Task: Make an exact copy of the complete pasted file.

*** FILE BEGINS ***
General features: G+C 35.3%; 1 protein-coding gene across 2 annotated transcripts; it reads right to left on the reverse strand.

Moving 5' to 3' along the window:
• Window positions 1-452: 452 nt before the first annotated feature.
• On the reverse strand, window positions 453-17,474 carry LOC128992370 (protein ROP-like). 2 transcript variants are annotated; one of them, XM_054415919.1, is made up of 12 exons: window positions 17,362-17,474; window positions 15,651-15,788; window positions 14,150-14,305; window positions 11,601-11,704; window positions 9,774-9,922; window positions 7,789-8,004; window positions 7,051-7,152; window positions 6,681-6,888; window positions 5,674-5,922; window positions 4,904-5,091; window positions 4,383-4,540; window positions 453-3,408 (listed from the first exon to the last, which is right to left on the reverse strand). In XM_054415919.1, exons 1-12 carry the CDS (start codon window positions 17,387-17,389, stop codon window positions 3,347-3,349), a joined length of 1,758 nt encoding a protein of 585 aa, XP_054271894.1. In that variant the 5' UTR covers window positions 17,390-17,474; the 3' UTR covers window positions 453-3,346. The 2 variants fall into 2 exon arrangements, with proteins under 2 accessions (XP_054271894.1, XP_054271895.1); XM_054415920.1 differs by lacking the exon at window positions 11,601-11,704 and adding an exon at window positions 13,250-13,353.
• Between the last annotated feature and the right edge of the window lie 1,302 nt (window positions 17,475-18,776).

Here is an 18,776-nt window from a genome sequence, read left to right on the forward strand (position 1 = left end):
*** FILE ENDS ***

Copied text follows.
General features: G+C 35.3%; 1 protein-coding gene across 2 annotated transcripts; it reads right to left on the reverse strand.

Moving 5' to 3' along the window:
• Window positions 1-452: 452 nt before the first annotated feature.
• On the reverse strand, window positions 453-17,474 carry LOC128992370 (protein ROP-like). 2 transcript variants are annotated; one of them, XM_054415919.1, is made up of 12 exons: window positions 17,362-17,474; window positions 15,651-15,788; window positions 14,150-14,305; window positions 11,601-11,704; window positions 9,774-9,922; window positions 7,789-8,004; window positions 7,051-7,152; window positions 6,681-6,888; window positions 5,674-5,922; window positions 4,904-5,091; window positions 4,383-4,540; window positions 453-3,408 (listed from the first exon to the last, which is right to left on the reverse strand). In XM_054415919.1, exons 1-12 carry the CDS (start codon window positions 17,387-17,389, stop codon window positions 3,347-3,349), a joined length of 1,758 nt encoding a protein of 585 aa, XP_054271894.1. In that variant the 5' UTR covers window positions 17,390-17,474; the 3' UTR covers window positions 453-3,346. The 2 variants fall into 2 exon arrangements, with proteins under 2 accessions (XP_054271894.1, XP_054271895.1); XM_054415920.1 differs by lacking the exon at window positions 11,601-11,704 and adding an exon at window positions 13,250-13,353.
• Between the last annotated feature and the right edge of the window lie 1,302 nt (window positions 17,475-18,776).

Here is an 18,776-nt window from a genome sequence, read left to right on the forward strand (position 1 = left end):